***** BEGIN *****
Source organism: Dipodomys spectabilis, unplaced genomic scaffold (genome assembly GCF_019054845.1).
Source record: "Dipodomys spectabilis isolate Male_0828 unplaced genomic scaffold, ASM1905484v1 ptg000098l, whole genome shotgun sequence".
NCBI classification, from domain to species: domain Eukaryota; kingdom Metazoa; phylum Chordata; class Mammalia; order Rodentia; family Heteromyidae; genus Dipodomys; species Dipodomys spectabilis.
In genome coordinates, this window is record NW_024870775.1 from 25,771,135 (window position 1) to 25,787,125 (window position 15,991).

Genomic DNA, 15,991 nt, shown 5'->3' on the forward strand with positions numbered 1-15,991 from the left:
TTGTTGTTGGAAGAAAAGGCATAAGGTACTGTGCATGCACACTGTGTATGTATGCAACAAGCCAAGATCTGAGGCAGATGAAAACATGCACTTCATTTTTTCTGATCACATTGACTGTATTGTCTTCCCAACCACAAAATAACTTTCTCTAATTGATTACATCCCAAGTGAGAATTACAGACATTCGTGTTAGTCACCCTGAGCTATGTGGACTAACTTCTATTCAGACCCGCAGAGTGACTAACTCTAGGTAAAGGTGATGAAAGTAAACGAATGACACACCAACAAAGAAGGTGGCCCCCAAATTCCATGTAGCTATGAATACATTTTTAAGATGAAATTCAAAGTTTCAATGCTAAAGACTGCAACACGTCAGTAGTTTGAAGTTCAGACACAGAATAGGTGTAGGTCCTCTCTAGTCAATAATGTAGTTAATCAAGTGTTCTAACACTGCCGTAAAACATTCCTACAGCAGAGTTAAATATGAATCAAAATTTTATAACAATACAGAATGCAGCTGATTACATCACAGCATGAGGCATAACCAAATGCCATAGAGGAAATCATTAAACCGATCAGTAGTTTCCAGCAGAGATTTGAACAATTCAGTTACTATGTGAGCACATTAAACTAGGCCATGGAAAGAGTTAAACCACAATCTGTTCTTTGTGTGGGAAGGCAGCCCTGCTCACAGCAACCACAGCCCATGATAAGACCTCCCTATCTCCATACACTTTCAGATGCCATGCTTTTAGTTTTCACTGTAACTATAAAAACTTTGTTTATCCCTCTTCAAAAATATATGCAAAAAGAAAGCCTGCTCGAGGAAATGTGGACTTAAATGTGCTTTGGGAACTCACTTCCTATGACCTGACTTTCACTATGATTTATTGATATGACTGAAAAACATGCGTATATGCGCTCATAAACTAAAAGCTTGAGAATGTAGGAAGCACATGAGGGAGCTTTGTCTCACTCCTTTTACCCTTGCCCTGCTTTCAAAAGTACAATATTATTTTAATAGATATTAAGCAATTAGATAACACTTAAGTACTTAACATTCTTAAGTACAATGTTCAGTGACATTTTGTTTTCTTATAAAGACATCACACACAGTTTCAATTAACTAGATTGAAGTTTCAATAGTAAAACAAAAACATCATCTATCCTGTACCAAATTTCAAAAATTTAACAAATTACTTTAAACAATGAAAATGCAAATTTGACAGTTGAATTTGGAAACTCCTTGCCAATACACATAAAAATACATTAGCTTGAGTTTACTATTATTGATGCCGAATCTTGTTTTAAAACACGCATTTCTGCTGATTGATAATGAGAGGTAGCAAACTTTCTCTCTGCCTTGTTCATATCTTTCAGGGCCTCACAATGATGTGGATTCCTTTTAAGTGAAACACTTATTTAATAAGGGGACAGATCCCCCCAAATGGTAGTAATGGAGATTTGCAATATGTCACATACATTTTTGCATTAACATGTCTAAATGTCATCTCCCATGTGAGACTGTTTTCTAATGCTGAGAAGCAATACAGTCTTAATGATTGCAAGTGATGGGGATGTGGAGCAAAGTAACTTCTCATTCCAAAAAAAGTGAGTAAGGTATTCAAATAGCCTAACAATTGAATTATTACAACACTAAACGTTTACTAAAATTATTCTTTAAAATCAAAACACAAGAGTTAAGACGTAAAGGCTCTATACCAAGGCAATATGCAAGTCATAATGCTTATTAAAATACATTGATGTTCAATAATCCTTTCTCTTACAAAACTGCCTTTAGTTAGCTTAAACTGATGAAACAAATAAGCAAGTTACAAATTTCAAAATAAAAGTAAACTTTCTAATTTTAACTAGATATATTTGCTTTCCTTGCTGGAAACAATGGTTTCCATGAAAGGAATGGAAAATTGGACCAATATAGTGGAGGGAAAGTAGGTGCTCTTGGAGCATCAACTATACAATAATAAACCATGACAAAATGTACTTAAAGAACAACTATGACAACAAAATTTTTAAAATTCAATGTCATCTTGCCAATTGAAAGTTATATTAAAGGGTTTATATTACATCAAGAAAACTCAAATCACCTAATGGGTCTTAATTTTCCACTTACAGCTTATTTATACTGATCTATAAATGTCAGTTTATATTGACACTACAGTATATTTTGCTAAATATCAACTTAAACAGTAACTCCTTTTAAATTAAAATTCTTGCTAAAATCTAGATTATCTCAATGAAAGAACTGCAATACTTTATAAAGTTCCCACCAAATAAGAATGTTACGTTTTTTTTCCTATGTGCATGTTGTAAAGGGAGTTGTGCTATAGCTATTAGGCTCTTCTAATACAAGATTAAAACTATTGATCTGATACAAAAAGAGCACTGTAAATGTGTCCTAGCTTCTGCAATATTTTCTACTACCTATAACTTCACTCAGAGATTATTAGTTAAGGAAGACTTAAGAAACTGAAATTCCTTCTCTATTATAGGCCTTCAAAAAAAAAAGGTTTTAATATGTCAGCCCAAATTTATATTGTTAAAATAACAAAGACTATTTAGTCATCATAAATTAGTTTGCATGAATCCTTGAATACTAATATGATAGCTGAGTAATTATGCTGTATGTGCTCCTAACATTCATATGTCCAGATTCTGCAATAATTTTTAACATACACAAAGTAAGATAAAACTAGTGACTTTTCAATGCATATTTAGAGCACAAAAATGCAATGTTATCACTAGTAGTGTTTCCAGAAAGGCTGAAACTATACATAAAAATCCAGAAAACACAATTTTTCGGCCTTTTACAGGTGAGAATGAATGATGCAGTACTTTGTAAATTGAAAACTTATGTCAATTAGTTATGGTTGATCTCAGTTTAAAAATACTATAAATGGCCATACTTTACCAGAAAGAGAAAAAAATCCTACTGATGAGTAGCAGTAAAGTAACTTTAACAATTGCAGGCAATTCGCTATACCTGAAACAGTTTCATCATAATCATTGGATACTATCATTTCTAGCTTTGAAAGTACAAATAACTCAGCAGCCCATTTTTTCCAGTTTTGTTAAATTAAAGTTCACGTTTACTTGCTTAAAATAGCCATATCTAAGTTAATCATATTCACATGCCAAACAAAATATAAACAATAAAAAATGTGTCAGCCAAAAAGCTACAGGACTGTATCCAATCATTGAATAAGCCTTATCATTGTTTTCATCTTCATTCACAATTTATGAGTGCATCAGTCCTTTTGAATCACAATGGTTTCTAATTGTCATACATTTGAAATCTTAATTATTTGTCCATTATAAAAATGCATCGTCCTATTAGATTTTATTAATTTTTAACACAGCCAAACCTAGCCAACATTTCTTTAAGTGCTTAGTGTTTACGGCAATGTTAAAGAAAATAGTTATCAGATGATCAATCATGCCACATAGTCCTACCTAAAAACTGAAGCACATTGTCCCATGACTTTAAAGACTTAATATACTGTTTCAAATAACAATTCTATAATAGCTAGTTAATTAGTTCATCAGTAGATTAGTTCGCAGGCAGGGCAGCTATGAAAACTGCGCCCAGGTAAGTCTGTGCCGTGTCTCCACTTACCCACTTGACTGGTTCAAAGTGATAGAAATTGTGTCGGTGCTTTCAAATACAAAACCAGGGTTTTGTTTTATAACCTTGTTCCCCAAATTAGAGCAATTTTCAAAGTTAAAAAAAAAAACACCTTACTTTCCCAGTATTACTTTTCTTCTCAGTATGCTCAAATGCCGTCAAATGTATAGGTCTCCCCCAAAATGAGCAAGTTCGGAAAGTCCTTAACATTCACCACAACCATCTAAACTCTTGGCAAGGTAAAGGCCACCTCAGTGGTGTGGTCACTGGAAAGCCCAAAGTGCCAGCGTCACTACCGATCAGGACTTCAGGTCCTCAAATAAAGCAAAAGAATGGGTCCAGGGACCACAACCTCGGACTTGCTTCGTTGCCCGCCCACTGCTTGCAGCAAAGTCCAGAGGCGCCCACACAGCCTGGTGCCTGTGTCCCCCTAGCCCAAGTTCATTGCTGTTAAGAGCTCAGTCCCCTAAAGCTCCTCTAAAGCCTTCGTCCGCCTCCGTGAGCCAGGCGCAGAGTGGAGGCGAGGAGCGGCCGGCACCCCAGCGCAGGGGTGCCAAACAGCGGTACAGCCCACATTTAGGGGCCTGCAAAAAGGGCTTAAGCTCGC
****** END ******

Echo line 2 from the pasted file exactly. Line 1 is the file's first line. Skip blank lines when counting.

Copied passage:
Source record: "Dipodomys spectabilis isolate Male_0828 unplaced genomic scaffold, ASM1905484v1 ptg000098l, whole genome shotgun sequence".